The details are still murky (and I don't even want to know), but somehow he ended up in a state were 6 commits needed to be undone from 6 of the staged refactoring branches. He asked for help from our team lead as to how to go about accomplishing that. The team lead said to revert each commit and if he didn't want to do that, he needed to talk to someone with more git experience.

The developer did not do this. Because he did not like the clutter in the history that results from reverting commits individually, he began researching other options. He found git-reset --hard. This command resets the branch to a previous commit; making it as if later commits never happened.  This was exactly the behavior the developer wanted, so he used it. When he tried to push that change to our origin server, the repository rejected the push because rewriting history is not allowed by default. After some more searching, he found git push --force which allows a developer to overrule the objections of the repository. Each one of those commands have valid and necessary uses.  However, combining them allows you to rewrite source control history; simultaneously destroying change tracking and giving other developers' cloned repositories an existential crisis. In our case, the developer used the combo on all 6 refactoring branches he touched. Only at this point did he realize that he was totally in over his head and came to me for help.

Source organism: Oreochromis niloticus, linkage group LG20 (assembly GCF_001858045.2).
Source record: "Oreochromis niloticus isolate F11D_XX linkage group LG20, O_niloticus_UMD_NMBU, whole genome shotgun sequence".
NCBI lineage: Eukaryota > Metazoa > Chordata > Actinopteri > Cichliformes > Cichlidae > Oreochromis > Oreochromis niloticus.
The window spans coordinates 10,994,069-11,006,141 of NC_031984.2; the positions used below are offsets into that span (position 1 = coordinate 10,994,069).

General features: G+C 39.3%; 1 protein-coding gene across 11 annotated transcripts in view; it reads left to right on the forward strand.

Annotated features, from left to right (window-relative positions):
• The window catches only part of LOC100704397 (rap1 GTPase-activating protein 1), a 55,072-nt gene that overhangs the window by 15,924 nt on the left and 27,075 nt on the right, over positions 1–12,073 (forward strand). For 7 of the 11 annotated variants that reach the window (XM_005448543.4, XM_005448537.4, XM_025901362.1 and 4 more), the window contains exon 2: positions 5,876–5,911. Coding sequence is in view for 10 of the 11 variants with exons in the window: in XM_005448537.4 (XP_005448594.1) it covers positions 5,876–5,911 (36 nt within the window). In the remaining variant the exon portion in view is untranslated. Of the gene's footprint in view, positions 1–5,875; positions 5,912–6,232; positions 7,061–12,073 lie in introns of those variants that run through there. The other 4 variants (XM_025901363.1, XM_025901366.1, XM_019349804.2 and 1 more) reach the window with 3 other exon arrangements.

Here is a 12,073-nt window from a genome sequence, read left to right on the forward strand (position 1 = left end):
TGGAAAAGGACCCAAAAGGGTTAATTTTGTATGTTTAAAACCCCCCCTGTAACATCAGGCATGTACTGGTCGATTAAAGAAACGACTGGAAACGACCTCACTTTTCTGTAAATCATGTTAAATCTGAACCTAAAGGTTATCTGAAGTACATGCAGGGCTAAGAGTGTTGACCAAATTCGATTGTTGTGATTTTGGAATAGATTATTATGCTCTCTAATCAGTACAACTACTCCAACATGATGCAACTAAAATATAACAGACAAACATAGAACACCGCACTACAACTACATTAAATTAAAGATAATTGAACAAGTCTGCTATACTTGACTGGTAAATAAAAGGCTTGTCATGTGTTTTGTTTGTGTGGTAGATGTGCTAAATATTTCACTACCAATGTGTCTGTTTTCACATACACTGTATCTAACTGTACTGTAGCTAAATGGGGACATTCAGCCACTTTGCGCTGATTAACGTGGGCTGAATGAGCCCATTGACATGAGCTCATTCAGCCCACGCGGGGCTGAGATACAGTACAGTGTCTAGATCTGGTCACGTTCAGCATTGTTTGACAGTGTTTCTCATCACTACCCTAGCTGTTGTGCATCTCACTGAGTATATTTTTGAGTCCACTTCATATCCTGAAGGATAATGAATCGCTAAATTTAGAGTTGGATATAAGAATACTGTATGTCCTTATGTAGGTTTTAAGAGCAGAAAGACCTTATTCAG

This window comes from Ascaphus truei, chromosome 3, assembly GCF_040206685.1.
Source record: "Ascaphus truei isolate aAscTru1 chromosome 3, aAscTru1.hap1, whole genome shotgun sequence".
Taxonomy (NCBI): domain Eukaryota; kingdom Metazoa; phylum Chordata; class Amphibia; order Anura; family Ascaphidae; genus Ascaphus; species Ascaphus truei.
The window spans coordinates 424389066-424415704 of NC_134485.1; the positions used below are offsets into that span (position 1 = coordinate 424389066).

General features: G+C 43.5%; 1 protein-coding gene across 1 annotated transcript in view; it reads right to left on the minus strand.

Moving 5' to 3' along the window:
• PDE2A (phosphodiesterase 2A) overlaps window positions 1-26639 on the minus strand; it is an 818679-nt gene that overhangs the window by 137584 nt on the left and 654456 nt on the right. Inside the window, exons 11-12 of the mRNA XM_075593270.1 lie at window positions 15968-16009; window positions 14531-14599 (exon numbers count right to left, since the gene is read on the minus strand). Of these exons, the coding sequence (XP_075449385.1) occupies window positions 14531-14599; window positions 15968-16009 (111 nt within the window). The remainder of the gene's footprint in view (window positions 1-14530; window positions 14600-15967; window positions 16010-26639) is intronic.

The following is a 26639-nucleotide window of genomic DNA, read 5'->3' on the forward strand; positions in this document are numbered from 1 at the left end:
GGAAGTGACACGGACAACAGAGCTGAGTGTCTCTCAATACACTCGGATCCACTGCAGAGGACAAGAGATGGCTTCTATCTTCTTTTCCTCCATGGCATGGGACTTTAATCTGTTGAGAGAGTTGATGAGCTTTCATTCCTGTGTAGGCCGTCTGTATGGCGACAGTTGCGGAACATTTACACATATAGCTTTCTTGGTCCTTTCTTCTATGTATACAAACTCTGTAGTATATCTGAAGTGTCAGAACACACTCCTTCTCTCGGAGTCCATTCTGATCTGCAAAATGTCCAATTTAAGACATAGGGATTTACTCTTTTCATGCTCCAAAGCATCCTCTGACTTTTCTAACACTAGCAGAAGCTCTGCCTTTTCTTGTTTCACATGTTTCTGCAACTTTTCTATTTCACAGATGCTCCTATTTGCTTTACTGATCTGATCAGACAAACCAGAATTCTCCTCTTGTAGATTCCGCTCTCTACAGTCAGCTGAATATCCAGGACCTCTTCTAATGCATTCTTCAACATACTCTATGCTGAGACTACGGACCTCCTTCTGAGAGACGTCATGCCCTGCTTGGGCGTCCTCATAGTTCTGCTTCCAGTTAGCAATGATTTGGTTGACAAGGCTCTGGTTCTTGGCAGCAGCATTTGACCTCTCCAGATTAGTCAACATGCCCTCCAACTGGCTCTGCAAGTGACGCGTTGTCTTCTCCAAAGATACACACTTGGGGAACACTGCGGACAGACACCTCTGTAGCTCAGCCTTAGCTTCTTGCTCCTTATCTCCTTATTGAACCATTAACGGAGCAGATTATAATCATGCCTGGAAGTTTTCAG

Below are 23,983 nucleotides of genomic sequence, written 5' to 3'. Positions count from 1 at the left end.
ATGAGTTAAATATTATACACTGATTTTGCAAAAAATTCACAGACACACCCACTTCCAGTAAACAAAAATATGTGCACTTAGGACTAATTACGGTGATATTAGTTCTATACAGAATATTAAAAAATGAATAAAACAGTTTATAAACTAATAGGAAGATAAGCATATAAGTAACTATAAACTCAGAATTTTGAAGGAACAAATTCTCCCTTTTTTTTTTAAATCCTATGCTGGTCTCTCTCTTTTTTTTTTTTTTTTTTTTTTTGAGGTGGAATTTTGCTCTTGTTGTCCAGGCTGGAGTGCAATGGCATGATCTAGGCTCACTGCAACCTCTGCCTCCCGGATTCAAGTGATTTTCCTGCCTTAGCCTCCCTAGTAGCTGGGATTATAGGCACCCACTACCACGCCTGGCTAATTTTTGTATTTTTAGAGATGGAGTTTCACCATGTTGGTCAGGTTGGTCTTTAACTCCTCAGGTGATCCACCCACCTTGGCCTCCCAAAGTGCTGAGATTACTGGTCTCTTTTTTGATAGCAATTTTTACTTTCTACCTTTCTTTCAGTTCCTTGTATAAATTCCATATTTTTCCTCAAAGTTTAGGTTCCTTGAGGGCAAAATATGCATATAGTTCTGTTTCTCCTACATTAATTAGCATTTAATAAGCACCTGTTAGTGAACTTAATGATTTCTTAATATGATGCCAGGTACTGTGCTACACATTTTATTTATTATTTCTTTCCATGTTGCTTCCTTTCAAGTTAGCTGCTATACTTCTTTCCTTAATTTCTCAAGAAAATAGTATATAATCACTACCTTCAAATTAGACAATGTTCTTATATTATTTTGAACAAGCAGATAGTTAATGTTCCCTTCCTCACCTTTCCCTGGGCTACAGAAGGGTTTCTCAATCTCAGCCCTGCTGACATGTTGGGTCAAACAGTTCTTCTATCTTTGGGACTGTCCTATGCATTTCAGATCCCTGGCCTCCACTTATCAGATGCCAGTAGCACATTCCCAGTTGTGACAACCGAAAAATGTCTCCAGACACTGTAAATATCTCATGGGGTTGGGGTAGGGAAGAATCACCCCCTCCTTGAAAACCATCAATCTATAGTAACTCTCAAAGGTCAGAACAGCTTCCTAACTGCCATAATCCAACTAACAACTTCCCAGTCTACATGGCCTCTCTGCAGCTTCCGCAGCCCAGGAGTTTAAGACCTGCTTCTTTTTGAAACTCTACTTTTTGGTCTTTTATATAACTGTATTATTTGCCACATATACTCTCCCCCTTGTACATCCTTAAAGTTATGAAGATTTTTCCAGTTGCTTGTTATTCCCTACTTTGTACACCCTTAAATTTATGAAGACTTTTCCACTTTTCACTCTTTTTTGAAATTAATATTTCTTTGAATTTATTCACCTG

The Emotion

angry man in blue sweater by Ahmad Gunnaivi
Photo by Ahmad Gunnaivi

I won't lie, I was livid when I heard what he'd done. Not so much at the mistake itself; we all make those. What had me upset is that a) he'd done this without talking to someone else even though he was specifically told to do so, b) he did this to the repository for one of our largest, most mission critical systems, c) he did this 2 weeks before a major go-live when he didn't need to do it at all, and finally d) I was informed about this at 4 o'clock after a long day of fixing bugs in the same system.

I mention this because it is important that we as developers recognize that our emotional state directly affects our code and decisions we make. I cannot count the number of times I've put a hack in to get past a particularly frustrating problem, only to have that decision to come back to haunt me days, weeks, or even years later. When faced with something this serious, I've learned the hard way to recognize when I'm not in a good state for making decisions on my own and to vent some frustration, if I can, before tackling a fix.